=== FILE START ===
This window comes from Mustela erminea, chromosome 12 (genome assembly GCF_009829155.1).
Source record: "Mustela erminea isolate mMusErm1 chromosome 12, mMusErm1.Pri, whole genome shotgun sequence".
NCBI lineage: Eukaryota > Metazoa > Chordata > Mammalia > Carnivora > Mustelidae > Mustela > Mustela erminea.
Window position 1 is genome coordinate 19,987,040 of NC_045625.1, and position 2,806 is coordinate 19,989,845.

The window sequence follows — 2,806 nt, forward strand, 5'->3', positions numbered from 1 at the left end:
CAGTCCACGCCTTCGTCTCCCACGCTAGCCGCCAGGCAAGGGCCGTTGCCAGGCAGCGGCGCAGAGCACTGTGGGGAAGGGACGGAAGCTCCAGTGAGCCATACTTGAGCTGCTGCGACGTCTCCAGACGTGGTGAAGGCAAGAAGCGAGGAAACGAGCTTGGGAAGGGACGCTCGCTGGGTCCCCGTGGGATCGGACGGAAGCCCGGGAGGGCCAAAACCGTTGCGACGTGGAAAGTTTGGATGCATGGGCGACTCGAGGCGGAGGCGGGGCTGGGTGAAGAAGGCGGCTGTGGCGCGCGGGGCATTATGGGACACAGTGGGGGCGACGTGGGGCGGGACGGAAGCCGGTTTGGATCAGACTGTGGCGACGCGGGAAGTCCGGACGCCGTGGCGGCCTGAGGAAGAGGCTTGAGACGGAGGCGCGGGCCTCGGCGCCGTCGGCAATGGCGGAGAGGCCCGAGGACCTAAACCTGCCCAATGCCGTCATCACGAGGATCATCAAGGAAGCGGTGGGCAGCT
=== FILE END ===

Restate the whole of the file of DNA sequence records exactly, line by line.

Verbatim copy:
This window comes from Mustela erminea, chromosome 12 (genome assembly GCF_009829155.1).
Source record: "Mustela erminea isolate mMusErm1 chromosome 12, mMusErm1.Pri, whole genome shotgun sequence".
NCBI lineage: Eukaryota > Metazoa > Chordata > Mammalia > Carnivora > Mustelidae > Mustela > Mustela erminea.
Window position 1 is genome coordinate 19,987,040 of NC_045625.1, and position 2,806 is coordinate 19,989,845.

The window sequence follows — 2,806 nt, forward strand, 5'->3', positions numbered from 1 at the left end:
CAGTCCACGCCTTCGTCTCCCACGCTAGCCGCCAGGCAAGGGCCGTTGCCAGGCAGCGGCGCAGAGCACTGTGGGGAAGGGACGGAAGCTCCAGTGAGCCATACTTGAGCTGCTGCGACGTCTCCAGACGTGGTGAAGGCAAGAAGCGAGGAAACGAGCTTGGGAAGGGACGCTCGCTGGGTCCCCGTGGGATCGGACGGAAGCCCGGGAGGGCCAAAACCGTTGCGACGTGGAAAGTTTGGATGCATGGGCGACTCGAGGCGGAGGCGGGGCTGGGTGAAGAAGGCGGCTGTGGCGCGCGGGGCATTATGGGACACAGTGGGGGCGACGTGGGGCGGGACGGAAGCCGGTTTGGATCAGACTGTGGCGACGCGGGAAGTCCGGACGCCGTGGCGGCCTGAGGAAGAGGCTTGAGACGGAGGCGCGGGCCTCGGCGCCGTCGGCAATGGCGGAGAGGCCCGAGGACCTAAACCTGCCCAATGCCGTCATCACGAGGATCATCAAGGAAGCGGTGGGCAGCT